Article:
Why Become a Dental Assistant?

Pin on PinterestShare on FacebookShare on Google+Tweet about this on TwitterShare on LinkedIn

Dental assistants enjoy enviable schedules, help their patients smile and happen to be in high demand… but is it the right healthcare job for you? We’re taking a look at this popular field and discussing what it takes to make it your career.

Job Overview: What Do Dental Assistants Do?

Dental assistants are tasked with a wide variety of job responsibilities, from basic documentation and paperwork to taking X-rays and assisting dentists with patient care — and each state has specific regulations that dictate what its dental assistants can and cannot do.

Some of the most common duties include the following:

  • Prep patients for treatments and procedures
  • Sterilize dental instruments
  • Supply dentists with essential tools and instruments throughout procedures
  • Instruct patients on proper oral hygiene techniques
  • Process X-rays
  • Complete medical paperwork
  • Schedule patient appointments
  • Assist with billing
  • Help perform laboratory tasks

Depending on the state in which they work, dental assistants are sometimes allowed to perform the following procedures:

  • Fluoride application
  • Sealant application
  • Topical anesthetic application
  • Coronal polishing

How Do You Become a Dental Assistant?

Educational requirements for dental assistants vary widely from state to state, so it’s important to contact your state’s Board of Dental Examiners for a complete list of job requirements before enrolling in any dental assistant programs.

Many states require that dental assistants must graduate from an accredited program at a community college or vocational school and then pass a certification exam. Typically, these programs take around one year to complete, although some two-year programs are available that lead to associate’s degrees. If your state requires that you graduate from one of these programs, look for one that’s accredited by the Commission on Dental Accreditation (CODA), which is part of the American Dental Association.

Most states don’t require licenses for entry-level dental assistants, although some do. States that allow dental assistants to perform advanced procedures like coronal polishing, sealant and fluoride application and topical anesthetics typically require that their dental assistants hold certifications from the Dental Assisting National Board (DANB).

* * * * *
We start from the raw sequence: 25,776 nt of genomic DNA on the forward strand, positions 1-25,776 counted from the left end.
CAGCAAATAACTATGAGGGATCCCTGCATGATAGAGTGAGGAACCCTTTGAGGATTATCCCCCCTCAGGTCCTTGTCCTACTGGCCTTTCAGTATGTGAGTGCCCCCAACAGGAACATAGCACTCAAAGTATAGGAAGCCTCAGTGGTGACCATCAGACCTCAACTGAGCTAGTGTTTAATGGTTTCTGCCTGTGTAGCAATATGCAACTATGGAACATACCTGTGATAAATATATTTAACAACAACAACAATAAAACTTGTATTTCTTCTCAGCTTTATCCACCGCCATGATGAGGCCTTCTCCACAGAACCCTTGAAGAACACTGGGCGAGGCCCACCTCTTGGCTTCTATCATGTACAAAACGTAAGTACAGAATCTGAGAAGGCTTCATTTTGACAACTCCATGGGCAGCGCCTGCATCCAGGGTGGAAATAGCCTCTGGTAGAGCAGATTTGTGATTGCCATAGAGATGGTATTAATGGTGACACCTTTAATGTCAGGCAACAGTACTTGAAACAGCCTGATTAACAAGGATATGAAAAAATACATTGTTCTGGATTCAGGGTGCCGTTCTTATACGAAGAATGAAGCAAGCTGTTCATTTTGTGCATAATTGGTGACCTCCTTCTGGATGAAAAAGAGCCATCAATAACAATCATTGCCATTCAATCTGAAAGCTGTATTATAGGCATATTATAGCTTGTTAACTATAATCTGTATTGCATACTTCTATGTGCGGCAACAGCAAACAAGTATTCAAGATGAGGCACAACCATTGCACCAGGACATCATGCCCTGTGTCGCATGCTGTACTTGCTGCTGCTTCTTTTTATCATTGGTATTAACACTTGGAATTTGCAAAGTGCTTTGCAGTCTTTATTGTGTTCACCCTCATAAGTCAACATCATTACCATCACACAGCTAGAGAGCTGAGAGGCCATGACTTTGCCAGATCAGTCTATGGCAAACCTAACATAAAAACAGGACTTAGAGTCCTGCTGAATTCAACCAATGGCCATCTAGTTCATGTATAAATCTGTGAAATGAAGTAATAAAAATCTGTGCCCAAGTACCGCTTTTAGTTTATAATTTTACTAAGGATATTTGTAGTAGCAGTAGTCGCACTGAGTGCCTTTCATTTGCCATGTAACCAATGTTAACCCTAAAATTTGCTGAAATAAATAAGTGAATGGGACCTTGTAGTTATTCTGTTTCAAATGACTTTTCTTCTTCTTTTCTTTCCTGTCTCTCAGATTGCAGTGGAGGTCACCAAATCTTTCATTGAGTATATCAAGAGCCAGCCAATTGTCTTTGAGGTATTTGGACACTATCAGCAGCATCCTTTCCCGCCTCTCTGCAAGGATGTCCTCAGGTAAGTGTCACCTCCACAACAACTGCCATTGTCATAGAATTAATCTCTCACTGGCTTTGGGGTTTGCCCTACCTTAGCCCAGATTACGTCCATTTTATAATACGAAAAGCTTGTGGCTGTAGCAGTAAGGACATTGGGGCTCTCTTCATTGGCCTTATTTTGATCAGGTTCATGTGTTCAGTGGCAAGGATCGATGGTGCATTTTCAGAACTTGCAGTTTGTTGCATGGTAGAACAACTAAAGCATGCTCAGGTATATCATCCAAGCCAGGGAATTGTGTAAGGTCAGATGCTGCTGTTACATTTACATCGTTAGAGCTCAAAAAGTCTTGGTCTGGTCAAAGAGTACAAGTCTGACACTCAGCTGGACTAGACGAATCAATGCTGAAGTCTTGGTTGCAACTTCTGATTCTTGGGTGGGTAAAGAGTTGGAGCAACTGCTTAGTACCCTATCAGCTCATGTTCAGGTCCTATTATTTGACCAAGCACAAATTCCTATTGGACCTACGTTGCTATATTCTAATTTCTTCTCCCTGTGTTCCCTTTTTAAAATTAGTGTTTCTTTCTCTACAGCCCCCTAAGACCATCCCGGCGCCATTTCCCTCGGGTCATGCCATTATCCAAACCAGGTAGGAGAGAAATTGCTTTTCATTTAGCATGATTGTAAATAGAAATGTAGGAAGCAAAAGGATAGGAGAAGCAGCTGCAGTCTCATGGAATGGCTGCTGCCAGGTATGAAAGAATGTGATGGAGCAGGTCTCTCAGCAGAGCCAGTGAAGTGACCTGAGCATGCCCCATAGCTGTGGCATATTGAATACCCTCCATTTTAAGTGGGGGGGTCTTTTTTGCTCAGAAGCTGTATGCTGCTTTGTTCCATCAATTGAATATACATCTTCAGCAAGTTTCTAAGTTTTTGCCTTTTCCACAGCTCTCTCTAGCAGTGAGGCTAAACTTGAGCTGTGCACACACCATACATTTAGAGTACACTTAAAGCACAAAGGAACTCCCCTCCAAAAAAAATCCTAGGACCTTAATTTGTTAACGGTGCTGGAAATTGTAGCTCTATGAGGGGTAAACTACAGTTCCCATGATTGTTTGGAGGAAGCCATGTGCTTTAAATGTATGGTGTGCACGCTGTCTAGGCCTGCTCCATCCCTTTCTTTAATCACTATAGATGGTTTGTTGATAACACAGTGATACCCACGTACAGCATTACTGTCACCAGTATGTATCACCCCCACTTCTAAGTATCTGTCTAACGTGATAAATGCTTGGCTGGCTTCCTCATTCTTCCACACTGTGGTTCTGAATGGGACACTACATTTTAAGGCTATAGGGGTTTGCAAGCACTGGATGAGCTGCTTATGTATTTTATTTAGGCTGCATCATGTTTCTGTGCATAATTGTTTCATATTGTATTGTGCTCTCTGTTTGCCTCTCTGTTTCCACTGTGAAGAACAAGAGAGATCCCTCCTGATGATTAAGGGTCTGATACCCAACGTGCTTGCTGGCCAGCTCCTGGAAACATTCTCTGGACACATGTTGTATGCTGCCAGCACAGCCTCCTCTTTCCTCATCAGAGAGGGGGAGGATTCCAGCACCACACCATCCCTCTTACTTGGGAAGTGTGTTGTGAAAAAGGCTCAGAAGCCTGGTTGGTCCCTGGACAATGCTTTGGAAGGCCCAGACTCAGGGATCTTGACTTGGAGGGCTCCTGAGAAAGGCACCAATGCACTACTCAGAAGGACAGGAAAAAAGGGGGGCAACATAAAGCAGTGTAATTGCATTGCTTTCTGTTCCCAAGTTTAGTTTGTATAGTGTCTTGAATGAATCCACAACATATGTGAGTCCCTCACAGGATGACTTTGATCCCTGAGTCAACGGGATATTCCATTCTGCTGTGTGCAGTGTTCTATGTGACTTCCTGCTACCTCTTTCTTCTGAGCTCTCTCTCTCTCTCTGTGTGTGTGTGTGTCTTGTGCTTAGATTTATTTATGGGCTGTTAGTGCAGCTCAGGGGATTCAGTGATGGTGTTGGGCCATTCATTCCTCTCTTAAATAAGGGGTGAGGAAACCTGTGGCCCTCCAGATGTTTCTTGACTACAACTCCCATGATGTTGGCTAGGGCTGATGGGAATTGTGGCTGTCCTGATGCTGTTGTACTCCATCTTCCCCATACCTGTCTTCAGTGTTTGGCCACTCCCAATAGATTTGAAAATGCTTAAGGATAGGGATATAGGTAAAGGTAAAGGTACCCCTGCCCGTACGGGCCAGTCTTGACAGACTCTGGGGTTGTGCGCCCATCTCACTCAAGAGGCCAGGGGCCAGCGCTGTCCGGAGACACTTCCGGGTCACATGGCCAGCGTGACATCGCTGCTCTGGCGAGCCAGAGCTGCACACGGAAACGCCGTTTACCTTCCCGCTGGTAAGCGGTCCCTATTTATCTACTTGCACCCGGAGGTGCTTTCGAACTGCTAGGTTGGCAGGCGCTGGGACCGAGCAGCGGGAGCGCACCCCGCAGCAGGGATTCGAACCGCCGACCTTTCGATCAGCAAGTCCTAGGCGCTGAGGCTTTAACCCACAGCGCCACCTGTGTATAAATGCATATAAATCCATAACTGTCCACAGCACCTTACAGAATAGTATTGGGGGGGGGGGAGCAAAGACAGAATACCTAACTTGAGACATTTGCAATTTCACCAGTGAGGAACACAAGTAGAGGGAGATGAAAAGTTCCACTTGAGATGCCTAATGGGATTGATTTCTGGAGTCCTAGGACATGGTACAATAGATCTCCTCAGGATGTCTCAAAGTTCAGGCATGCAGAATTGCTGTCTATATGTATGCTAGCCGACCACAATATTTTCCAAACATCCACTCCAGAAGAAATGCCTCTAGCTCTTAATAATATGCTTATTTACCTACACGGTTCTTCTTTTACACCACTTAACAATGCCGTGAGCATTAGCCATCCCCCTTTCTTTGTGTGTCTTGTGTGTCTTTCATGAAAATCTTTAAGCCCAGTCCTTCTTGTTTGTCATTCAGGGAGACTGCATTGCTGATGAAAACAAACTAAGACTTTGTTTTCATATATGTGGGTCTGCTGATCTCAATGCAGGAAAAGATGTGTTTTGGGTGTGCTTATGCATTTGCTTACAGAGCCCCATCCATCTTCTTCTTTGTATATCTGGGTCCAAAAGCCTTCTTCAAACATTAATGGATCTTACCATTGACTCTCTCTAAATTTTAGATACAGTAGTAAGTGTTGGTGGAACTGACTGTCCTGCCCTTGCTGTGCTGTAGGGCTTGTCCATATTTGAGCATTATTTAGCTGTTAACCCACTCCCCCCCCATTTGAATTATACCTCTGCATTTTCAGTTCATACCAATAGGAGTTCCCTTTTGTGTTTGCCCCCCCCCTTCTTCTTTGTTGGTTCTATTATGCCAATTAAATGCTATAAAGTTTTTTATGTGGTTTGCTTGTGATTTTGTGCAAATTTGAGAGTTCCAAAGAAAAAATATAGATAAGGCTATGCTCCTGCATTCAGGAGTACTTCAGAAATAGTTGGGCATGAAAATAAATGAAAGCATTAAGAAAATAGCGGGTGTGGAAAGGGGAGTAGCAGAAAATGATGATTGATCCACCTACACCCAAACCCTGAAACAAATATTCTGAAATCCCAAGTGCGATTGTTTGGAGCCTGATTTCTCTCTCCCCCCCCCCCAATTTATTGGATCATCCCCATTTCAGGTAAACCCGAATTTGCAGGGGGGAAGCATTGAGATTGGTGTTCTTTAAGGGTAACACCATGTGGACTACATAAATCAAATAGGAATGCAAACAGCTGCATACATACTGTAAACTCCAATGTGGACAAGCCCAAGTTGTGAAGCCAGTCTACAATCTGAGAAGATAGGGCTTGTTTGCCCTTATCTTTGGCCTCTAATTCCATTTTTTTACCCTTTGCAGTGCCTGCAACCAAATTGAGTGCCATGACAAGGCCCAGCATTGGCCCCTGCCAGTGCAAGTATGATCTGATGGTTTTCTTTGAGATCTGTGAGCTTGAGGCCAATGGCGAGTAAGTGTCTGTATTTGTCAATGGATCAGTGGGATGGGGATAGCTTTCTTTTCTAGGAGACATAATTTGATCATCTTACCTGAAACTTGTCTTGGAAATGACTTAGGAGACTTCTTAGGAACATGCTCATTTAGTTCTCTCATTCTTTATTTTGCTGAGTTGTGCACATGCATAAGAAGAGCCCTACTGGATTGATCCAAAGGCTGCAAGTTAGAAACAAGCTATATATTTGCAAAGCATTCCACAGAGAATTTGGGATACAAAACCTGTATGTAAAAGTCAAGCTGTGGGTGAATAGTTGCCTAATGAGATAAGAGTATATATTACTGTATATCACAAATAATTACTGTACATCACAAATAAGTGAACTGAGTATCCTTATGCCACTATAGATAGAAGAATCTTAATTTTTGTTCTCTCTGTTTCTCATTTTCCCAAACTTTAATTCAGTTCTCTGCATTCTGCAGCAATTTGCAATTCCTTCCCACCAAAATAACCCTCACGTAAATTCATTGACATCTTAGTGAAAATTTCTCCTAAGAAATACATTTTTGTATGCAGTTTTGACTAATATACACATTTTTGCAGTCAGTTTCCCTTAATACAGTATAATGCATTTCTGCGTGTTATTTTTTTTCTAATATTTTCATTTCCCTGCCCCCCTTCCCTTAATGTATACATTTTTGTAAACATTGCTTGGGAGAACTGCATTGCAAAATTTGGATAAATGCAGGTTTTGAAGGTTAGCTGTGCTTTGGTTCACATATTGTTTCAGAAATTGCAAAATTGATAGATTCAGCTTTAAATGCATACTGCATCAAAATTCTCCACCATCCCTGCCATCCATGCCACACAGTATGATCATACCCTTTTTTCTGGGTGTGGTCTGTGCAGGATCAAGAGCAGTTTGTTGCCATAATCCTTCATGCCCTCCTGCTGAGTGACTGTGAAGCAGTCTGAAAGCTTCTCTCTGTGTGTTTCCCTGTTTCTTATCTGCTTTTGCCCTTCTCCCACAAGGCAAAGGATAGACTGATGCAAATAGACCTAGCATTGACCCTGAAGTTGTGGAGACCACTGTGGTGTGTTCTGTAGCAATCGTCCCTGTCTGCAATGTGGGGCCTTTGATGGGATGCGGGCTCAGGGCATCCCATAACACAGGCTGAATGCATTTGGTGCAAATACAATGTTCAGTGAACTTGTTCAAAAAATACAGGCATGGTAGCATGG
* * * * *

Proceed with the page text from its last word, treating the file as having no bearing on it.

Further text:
4 Perks of Being a Dental Assistant

Interested in dental assisting? These benefits make the field an appealing choice:

  1. You’ll get to help others. A person’s smile is one of the most prominent features on his or her face, and proper oral hygiene affects a person’s holistic health. As a dental assistant, you can help teach others how to care for their smiles while enhancing their overall confidence. This career is a wonderful way to interact with people of all ages, and you can help ease patients’ fears by treating them with compassion, empathy and kindness.
  2. You’ll be in demand.

Worried about job security? This isn’t a problem for dental assistants. Faced with an aging population of Baby Boomers as well as a growing social awareness of the importance of good oral hygiene, these professionals are definitely in demand. The occupation is enjoying an above-average job growth, and these jobs are expected to continue growing by more than 30% now through 2020. As more and more dentists open up private practices across the country, employment of dental assistants is expected to grow at a faster rate than the national average for other occupations.

3. You’ll have a great schedule.

Dental offices operate on a pretty standard schedule, which makes this a wonderful career choice for healthcare professionals who don’t want to work night shifts or unpredictable hours. You can choose to work part-time (1 in 3 dental assistants do just that), or you can log full-time hours instead. Many dental offices are closed on holidays and weekends, too.

4. You’ll reap lots of job benefits.

While your exact benefits will depend on the company you work for, many dental assistants enjoy perks like medical insurance, paid sick leave and (yes) dental benefits. Dental assistants earn a median annual wage of around $36,940 as of 2016, with the highest 10% earning over $52,000 per year.

Are you considering pursuing a career as a dental assistant, or do you currently work in this growing field? Let us know in the comments!

Pin on PinterestShare on FacebookShare on Google+Tweet about this on TwitterShare on LinkedIn

Related Posts

Previous Post Next Post

Leave a Reply

Your email address will not be published. Required fields are marked *

6 shares